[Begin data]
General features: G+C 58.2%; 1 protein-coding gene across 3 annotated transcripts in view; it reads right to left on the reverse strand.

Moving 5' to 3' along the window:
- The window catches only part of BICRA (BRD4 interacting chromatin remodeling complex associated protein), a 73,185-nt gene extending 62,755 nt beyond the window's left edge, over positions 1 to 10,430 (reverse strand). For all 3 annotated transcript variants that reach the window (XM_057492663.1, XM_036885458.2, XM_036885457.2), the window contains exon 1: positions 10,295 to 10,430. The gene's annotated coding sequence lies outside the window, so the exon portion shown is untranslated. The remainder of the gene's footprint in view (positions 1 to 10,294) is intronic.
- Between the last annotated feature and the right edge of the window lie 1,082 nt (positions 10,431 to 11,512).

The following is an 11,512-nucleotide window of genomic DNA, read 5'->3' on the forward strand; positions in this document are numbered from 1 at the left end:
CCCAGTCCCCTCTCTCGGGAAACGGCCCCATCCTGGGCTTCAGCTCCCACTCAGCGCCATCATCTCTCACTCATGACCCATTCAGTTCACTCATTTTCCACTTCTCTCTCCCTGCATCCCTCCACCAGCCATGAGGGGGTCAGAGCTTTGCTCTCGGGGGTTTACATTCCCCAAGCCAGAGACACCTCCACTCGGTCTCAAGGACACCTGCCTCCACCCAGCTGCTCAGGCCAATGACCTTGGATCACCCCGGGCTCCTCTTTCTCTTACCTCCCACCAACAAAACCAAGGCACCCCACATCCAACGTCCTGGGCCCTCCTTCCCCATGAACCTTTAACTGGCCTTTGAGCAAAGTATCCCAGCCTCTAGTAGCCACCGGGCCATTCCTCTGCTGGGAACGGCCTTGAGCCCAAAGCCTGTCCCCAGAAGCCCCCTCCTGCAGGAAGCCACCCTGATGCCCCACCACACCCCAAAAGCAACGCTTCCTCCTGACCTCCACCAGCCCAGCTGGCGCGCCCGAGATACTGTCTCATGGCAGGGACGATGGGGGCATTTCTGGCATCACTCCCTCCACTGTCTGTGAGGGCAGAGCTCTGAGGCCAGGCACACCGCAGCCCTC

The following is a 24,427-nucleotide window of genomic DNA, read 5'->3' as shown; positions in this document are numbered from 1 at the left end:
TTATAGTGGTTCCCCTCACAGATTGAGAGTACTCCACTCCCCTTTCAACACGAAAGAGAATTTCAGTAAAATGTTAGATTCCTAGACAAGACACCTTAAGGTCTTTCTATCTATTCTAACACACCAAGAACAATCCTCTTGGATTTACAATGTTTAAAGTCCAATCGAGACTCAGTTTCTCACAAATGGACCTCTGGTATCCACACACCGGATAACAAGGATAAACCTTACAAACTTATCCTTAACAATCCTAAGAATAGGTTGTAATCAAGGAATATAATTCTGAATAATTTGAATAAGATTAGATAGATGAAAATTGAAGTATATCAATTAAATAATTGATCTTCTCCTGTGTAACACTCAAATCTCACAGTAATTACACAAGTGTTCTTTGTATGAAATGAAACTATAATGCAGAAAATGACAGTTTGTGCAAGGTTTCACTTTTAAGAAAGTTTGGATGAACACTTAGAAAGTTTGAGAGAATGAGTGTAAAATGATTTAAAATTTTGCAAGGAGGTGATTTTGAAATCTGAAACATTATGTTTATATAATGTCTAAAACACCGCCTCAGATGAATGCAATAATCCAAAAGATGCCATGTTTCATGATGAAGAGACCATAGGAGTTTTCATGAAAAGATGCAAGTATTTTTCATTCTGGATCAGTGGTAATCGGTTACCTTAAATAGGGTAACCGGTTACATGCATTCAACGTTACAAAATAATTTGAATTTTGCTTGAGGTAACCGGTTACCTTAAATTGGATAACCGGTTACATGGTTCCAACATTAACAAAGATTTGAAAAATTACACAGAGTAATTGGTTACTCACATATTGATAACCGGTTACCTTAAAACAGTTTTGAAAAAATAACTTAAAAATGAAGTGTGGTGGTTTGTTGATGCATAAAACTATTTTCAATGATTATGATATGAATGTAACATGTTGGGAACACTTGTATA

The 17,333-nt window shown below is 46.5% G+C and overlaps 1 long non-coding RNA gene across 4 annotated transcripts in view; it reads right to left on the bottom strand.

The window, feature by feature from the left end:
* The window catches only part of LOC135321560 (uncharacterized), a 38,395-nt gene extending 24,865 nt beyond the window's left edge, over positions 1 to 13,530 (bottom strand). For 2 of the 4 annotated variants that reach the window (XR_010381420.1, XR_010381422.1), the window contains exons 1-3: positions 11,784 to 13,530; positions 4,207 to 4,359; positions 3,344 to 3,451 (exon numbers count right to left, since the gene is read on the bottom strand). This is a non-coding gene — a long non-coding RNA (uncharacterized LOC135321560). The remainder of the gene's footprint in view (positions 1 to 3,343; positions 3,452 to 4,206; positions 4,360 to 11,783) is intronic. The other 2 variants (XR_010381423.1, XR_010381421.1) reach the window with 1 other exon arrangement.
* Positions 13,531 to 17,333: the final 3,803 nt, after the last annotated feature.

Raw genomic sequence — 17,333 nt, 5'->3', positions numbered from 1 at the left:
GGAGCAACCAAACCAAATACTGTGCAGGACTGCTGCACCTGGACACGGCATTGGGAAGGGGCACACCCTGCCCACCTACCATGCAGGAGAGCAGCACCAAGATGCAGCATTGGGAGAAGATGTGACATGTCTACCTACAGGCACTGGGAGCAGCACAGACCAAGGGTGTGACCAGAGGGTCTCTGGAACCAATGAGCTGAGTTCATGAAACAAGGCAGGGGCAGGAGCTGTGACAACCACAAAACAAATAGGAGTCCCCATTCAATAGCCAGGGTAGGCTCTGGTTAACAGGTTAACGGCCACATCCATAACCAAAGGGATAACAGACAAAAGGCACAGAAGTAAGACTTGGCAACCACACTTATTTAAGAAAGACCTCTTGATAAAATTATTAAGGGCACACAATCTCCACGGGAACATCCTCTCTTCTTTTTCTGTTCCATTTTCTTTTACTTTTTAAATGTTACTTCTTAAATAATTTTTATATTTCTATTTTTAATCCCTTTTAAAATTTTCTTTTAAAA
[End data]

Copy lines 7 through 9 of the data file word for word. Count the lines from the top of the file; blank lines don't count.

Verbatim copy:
The following is a 24,427-nucleotide window of genomic DNA, read 5'->3' as shown; positions in this document are numbered from 1 at the left end:
TTATAGTGGTTCCCCTCACAGATTGAGAGTACTCCACTCCCCTTTCAACACGAAAGAGAATTTCAGTAAAATGTTAGATTCCTAGACAAGACACCTTAAGGTCTTTCTATCTATTCTAACACACCAAGAACAATCCTCTTGGATTTACAATGTTTAAAGTCCAATCGAGACTCAGTTTCTCACAAATGGACCTCTGGTATCCACACACCGGATAACAAGGATAAACCTTACAAACTTATCCTTAACAATCCTAAGAATAGGTTGTAATCAAGGAATATAATTCTGAATAATTTGAATAAGATTAGATAGATGAAAATTGAAGTATATCAATTAAATAATTGATCTTCTCCTGTGTAACACTCAAATCTCACAGTAATTACACAAGTGTTCTTTGTATGAAATGAAACTATAATGCAGAAAATGACAGTTTGTGCAAGGTTTCACTTTTAAGAAAGTTTGGATGAACACTTAGAAAGTTTGAGAGAATGAGTGTAAAATGATTTAAAATTTTGCAAGGAGGTGATTTTGAAATCTGAAACATTATGTTTATATAATGTCTAAAACACCGCCTCAGATGAATGCAATAATCCAAAAGATGCCATGTTTCATGATGAAGAGACCATAGGAGTTTTCATGAAAAGATGCAAGTATTTTTCATTCTGGATCAGTGGTAATCGGTTACCTTAAATAGGGTAACCGGTTACATGCATTCAACGTTACAAAATAATTTGAATTTTGCTTGAGGTAACCGGTTACCTTAAATTGGATAACCGGTTACATGGTTCCAACATTAACAAAGATTTGAAAAATTACACAGAGTAATTGGTTACTCACATATTGATAACCGGTTACCTTAAAACAGTTTTGAAAAAATAACTTAAAAATGAAGTGTGGTGGTTTGTTGATGCATAAAACTATTTTCAATGATTATGATATGAATGTAACATGTTGGGAACACTTGTATA

The 17,333-nt window shown below is 46.5% G+C and overlaps 1 long non-coding RNA gene across 4 annotated transcripts in view; it reads right to left on the bottom strand.